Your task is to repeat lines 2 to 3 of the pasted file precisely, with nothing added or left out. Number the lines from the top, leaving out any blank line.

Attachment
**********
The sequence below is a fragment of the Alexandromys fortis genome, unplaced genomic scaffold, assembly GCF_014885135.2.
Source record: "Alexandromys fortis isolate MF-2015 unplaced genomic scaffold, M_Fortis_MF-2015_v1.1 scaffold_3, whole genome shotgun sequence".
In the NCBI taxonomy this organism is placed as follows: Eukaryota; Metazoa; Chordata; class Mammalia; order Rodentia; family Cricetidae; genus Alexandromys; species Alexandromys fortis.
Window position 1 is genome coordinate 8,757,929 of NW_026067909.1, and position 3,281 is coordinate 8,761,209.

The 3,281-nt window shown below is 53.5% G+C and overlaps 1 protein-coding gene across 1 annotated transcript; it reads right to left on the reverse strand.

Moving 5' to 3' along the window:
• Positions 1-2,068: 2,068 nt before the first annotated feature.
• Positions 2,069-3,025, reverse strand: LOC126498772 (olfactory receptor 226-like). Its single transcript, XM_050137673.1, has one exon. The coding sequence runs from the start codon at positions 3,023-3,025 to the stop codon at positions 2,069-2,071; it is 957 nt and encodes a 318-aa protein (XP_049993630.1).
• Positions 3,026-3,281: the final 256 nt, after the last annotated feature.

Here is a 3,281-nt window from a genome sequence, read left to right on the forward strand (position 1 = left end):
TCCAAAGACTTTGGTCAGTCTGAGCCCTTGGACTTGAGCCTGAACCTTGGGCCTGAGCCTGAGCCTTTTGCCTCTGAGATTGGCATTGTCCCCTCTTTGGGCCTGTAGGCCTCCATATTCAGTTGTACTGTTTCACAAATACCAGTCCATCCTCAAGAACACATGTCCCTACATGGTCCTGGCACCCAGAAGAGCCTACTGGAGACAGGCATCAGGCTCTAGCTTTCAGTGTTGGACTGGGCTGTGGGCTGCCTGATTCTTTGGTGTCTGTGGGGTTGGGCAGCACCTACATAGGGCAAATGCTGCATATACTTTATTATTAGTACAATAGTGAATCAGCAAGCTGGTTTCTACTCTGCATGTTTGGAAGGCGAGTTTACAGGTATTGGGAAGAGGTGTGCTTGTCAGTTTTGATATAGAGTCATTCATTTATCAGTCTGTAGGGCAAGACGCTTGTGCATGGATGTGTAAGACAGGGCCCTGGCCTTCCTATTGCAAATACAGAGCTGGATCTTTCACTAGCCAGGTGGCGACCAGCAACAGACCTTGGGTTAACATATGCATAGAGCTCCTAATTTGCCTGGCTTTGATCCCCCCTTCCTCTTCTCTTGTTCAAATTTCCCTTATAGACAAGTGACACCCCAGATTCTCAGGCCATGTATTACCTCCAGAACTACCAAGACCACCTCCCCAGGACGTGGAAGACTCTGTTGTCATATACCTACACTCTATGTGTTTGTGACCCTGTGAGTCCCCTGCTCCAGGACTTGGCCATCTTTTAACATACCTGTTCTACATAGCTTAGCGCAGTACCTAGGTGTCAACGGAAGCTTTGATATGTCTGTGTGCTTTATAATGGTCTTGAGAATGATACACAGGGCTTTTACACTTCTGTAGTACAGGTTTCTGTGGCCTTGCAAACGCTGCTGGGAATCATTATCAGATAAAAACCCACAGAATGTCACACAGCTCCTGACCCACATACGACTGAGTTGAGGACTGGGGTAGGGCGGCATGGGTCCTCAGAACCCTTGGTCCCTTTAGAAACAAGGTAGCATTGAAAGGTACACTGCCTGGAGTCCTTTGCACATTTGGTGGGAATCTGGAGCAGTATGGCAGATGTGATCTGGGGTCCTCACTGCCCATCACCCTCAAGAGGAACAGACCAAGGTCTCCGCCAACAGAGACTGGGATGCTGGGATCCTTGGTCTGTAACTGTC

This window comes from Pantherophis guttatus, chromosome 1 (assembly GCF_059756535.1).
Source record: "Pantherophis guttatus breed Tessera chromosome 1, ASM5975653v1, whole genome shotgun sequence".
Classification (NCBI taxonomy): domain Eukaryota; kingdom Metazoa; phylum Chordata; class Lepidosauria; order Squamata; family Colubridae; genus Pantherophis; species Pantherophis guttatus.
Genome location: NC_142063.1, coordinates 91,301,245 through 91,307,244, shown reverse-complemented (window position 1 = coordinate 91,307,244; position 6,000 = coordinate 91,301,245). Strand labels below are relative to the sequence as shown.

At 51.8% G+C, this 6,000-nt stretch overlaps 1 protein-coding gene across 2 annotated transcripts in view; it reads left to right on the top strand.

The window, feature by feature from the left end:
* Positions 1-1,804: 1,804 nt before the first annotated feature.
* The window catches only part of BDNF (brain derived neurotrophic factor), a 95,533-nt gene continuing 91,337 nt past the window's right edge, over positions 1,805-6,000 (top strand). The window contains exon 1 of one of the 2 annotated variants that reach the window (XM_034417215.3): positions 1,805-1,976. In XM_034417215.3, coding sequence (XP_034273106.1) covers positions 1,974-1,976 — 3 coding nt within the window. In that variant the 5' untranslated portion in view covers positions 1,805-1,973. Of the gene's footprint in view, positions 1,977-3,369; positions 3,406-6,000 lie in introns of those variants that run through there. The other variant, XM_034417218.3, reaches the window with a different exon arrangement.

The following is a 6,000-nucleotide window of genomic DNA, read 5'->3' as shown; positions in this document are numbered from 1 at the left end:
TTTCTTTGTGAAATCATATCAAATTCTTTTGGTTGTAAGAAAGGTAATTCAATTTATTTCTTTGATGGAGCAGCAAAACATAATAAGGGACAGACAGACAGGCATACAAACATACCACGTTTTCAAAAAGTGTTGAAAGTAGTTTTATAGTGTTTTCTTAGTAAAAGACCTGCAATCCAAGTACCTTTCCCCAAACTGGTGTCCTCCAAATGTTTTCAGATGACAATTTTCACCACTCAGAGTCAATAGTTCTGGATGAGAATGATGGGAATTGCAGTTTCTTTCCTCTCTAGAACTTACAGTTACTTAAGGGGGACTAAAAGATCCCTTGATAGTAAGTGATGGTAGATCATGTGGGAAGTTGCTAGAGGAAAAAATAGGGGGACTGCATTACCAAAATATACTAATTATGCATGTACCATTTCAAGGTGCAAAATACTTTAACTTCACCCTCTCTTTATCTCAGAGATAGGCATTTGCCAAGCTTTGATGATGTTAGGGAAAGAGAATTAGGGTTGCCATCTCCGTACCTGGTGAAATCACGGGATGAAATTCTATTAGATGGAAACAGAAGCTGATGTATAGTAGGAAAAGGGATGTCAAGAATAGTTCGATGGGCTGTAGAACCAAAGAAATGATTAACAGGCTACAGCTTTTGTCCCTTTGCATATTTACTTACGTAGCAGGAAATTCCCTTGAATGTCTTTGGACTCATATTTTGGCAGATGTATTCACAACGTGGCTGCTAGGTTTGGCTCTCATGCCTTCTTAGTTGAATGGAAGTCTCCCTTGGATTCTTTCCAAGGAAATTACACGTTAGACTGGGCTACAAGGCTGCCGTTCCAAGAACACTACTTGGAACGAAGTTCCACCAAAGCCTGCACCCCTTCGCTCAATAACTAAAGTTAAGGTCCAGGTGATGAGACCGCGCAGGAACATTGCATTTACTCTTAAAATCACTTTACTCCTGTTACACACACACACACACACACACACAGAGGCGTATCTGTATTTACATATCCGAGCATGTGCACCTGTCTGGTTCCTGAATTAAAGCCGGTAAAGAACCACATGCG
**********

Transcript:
Source record: "Alexandromys fortis isolate MF-2015 unplaced genomic scaffold, M_Fortis_MF-2015_v1.1 scaffold_3, whole genome shotgun sequence".
In the NCBI taxonomy this organism is placed as follows: Eukaryota; Metazoa; Chordata; class Mammalia; order Rodentia; family Cricetidae; genus Alexandromys; species Alexandromys fortis.